July 18, 2000 DENVER -- Most children associate summer with outdoor entertainment like swimming, camping and soccer. For children with asthma, however, summer can be a dangerous season. But parents can take several steps to help keep them safe. Creating an asthma action plan, with the assistance of the child’s doctor, can help ensure a safe, fun-filled summer. For those children who spend time at summer camp, a checklist of some asthma triggers can greatly assist the child’s counselors and make camp time more enjoyable. The trigger list might include sensitivities and allergens such as exercise, molds and pollens, perfumes and strong odors, trees and grasses, insect stings and animal dander.
Children who experience asthma symptoms require “pretreatment” (the use of a prescribed, inhaled medication) before any strenuous activities. “There are many professional and Olympic athletes who have asthma,” says Epi Mazzei, R.N., manager of LUNG LINE ® at National Jewish Medical and Research Center. “With treatment, they are extremely competitive and have even won gold medals. They haven’t let asthma stop them.”
Asthma is the leading chronic illness among children, according to the American Lung Association. Asthma affects nearly 5 million children and adolescents; each year, 5,000 children with asthma die.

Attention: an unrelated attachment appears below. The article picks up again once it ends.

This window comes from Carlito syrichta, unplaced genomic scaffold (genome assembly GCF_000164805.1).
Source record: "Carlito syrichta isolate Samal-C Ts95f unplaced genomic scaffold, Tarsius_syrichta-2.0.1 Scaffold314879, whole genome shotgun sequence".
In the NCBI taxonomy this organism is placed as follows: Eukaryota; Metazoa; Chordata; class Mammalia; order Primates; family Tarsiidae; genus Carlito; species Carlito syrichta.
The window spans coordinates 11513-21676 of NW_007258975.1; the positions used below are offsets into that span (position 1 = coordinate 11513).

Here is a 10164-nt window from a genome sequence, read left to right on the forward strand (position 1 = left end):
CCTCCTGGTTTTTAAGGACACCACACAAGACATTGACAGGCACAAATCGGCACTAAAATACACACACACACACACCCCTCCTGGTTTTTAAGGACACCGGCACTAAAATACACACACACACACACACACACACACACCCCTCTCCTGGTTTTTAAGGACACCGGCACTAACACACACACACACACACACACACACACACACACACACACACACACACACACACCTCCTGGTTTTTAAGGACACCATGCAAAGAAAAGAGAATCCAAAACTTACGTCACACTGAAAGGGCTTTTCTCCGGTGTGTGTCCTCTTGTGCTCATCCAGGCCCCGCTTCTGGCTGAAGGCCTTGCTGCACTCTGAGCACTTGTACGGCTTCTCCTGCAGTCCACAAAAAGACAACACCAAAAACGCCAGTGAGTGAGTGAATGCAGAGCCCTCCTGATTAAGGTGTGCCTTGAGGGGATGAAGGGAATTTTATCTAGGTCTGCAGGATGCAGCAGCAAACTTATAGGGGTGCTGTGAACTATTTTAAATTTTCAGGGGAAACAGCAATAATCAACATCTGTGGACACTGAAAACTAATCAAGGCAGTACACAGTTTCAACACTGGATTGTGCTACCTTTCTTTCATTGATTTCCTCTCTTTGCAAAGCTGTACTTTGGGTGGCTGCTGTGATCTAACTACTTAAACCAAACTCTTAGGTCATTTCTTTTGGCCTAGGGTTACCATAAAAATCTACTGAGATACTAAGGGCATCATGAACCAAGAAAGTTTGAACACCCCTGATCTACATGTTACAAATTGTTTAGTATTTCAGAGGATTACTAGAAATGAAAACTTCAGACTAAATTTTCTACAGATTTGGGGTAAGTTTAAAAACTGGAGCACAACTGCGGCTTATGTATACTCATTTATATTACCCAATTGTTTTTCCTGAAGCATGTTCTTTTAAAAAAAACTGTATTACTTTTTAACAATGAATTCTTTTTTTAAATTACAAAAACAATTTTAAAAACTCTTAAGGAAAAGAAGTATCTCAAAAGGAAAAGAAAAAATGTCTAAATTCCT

Some symptoms of asthma are coughing, chest tightness and wheezing. For the vast majority of people who experience this condition, the use of a prescribed, inhaled medication prior to exercise is effective in preventing or lessening the symptoms. Children with asthma should be encouraged to exercise, so they can enjoy the importance of the self-esteem and confidence that comes from healthy, physical activity.
In addition to telling camp counselors a child has asthma, provide a written asthma action plan on how to treat the disease should it become an emergency. Your child’s doctor should write the asthma action plan, which typically includes the child’s asthma triggers, asthma early warning signs and what to do in an emergency.
“The biggest mistake that’s made is when children are sent to camp, and no one is told they have asthma,” explains Mazzei. “Make sure the camp nurse has a copy of the asthma action plan and you send the medications needed for emergency treatment.”
Parents should check with camp administrators on their policy of allowing children to keep medication with them. LUNG LINE recommends that every child with asthma have a “rescue” inhaler, which is used for quick relief of symptoms such as wheezing, coughing or chest tightness.
Parents, for more information on childhood asthma and asthma action plans, call LUNG LINE, 800-222-LUNG, or E-mail firstname.lastname@example.org.
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The above story is reprinted from materials provided by National Jewish Medical And Research Center.
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